Shadowing Kishore on his waste-picking route in Vijayawada By Prasanna Subramanya Saligram, The George Institute for Global Health India

I was excited and apprehensive about the shadowing exercise and hoped that I would gain some understanding of the daily lives of waste pickers. I have worked with marginalized communities for more than two decades, I have empathy, a reasonable level of competency in the local language (Telugu) and I had taken care to dress appropriately. But I was concerned about being part of a one-off form of disaster tourism.

On the one hand, I felt it would give me a glimpse of their lives and some understanding of the community. On the other, I was conscious of my entitled upbringing and the colour of my skin which would create power differentials. 

Shadowing Kishore

We met during the pre-monsoon season. Kishore’s home was on the riverbed and I could see that children were sleeping in the open and others were in makeshift tents. 

Kishore’s prized possession is his platform bicycle

Kishore begins his day at 3.30 in the morning. He is around 21 years of age, married with two children. The woman next to him in the photo is his mother-in-law who is in her mid-thirties.

He bought a used platform bicycle for Rs1500 (US$21) and spent another Rs1500 on repairs. This was still cheaper than buying a new one. The platform bicycle has improved his mobility and ability to collect waste because he is no longer restricted to local areas and can travel longer distances.

We traveled around 10 kilometers away from where he lives to start picking the waste.

Kishore’s prized possession is his platform bicycle

Kishore begins his day at 3.30 in the morning. He is around 21 years of age, married with two children. The woman next to him in the photo is his mother-in-law who is in her mid-thirties.

He bought a used platform bicycle for Rs1500 (US$21) and spent another Rs1500 on repairs. This was still cheaper than buying a new one. The platform bicycle has improved his mobility and ability to collect waste because he is no longer restricted to local areas and can travel longer distances.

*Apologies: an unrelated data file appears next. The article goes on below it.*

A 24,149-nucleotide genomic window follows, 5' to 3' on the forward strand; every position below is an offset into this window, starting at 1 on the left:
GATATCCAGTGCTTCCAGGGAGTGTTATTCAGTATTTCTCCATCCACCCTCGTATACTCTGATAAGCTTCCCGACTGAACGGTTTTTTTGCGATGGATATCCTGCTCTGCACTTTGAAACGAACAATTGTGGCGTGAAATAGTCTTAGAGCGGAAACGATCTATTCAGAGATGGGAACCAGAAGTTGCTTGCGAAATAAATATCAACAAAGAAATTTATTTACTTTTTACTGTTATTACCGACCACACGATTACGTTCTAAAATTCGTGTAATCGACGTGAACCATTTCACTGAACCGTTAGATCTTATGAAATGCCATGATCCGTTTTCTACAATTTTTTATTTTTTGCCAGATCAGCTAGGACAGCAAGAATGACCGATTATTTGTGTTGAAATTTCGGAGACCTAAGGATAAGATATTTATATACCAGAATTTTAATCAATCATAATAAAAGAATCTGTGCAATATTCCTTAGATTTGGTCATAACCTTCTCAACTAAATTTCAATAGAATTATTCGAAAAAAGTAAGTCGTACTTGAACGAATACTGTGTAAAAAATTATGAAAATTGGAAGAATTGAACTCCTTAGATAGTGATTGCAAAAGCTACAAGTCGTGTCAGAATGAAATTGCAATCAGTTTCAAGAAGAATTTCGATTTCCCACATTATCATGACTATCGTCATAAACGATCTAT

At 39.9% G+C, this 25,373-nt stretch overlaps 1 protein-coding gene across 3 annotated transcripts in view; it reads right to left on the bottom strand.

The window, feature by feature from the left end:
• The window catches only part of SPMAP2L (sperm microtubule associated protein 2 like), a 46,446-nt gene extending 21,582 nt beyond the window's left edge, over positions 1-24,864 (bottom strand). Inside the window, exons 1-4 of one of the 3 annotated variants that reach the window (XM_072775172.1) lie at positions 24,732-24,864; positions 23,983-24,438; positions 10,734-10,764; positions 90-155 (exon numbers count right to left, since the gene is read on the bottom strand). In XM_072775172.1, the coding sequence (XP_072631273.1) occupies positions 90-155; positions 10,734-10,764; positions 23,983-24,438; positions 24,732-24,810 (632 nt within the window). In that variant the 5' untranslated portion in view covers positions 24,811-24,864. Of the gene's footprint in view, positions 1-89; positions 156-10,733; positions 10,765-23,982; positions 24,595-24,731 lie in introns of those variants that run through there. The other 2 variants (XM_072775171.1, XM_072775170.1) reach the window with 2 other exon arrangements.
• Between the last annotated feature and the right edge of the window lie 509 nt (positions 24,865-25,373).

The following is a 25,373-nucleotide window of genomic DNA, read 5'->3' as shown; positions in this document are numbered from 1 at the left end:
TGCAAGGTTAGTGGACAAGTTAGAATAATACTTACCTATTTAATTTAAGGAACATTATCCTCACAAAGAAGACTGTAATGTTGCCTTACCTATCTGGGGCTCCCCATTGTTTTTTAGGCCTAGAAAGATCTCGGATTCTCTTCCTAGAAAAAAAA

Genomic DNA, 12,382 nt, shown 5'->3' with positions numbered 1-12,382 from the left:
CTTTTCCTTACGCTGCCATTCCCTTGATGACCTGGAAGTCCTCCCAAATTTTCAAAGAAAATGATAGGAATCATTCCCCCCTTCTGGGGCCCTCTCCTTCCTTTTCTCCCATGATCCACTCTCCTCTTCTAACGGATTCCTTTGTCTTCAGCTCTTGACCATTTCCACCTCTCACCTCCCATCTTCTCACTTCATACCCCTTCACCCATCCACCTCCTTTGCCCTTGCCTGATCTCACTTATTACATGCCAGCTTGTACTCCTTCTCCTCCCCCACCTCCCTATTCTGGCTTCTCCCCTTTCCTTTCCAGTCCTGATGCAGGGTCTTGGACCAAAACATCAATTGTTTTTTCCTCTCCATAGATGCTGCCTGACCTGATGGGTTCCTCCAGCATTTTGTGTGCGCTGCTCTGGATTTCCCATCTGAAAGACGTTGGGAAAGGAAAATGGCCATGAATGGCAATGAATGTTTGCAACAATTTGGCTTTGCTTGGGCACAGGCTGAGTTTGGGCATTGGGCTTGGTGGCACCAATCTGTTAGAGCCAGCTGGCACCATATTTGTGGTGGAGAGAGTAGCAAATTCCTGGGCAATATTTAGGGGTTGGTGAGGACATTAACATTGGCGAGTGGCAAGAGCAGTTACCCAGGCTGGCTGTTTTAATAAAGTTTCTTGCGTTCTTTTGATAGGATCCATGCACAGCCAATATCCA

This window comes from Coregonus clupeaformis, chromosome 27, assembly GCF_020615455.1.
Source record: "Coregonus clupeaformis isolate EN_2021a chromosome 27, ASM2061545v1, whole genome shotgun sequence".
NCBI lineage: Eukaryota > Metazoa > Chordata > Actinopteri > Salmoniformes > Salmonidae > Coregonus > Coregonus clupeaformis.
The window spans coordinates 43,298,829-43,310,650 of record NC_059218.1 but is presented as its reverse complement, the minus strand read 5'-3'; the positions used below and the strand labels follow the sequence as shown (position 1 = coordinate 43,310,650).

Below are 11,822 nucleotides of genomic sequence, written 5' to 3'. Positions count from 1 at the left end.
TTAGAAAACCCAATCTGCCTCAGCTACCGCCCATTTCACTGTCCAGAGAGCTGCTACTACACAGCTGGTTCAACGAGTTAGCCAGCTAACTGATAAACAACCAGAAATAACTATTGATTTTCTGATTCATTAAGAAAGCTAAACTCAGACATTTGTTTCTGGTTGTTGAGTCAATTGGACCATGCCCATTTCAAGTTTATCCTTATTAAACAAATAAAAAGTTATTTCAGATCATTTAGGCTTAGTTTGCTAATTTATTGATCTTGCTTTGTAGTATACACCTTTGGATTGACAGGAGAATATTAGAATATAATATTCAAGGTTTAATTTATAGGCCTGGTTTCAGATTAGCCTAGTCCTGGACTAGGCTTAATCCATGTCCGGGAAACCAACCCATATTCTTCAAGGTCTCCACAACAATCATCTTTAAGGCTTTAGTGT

We traveled around 10 kilometers away from where he lives to start picking the waste.

Shadowing Kishore

Because households in Vijayawada do not practice waste segregation, people like Kishore spend their days rummaging through mixed waste without any protection and do not have access to gloves and masks.

Shadowing Kishore

Kishore had to sift through waste with flies all around him

After years of struggle we have decent waste segregation at source in Bangalore. I wasn’t used to seeing mixed waste dumps. The insensitive way in which the waste was thrown by the public left me very sad and angry.

Dredging through the mixed waste without any protection puts him at a daily risk of coming into contact with toxic substances like acids and harmful objects such as broken glass, broken and rusted metals. The lack of protection means that he is in danger of receiving cuts and burns. Rusted metal handling means that he is under the constant threat of getting tetanus infection.

During the course of his daily routine Kishore takes small breaks to drink some tea

The café that we visited when I was shadowing him had running water. But sometimes I saw him drink water from a public tap using his hands. He can’t usually wash his hands before drinking and eating on the road. During the nine hour working day we did not have access to any public toilet.

When he stops to stock up on chewing tobacco, Kishore sometimes buys water that costs around Rs 5 each time. His average daily earnings are around Rs. 300 (4 USD).

Kishore ignores the glass bottles that litter the ground. Despite the political push for glass recycling, it doesn’t fetch a great price at the scrap dealer.

Throughout the day, Kishore carries heavy loads on his shoulders and walks on uneven paths.

He was continuously bending and picking for up to nine hours, lifting heavy weights, which is a clear occupational health hazard.

Shadowing Kishore

Precariously balancing himself to pick up the recyclable from a nallah (drain) – no place was a ‘no-go place’ – it did not matter how dangerous the topography was he ignored it and went about collecting whatever he could.

Kishore had a breakfast break at a roadside eatery at around 9.30. He bought Idlis (rice cakes) a relatively healthy option compared to the heavy, fried food sold at many places along the road. That cost him around Rs. 15 (0.4 USD).

We discussed his eating habits and he said that he would have idlis on the days he has money with him.

Shadowing Kishore

Dogs and monkeys are always into the trash and it is very common for them to chase the waste pickers.

Kishore was bitten by a dog two months before our shadowing date. He did not seek medical care and treated the wound himself with the sap from the Calotropis (California gigantea) tree.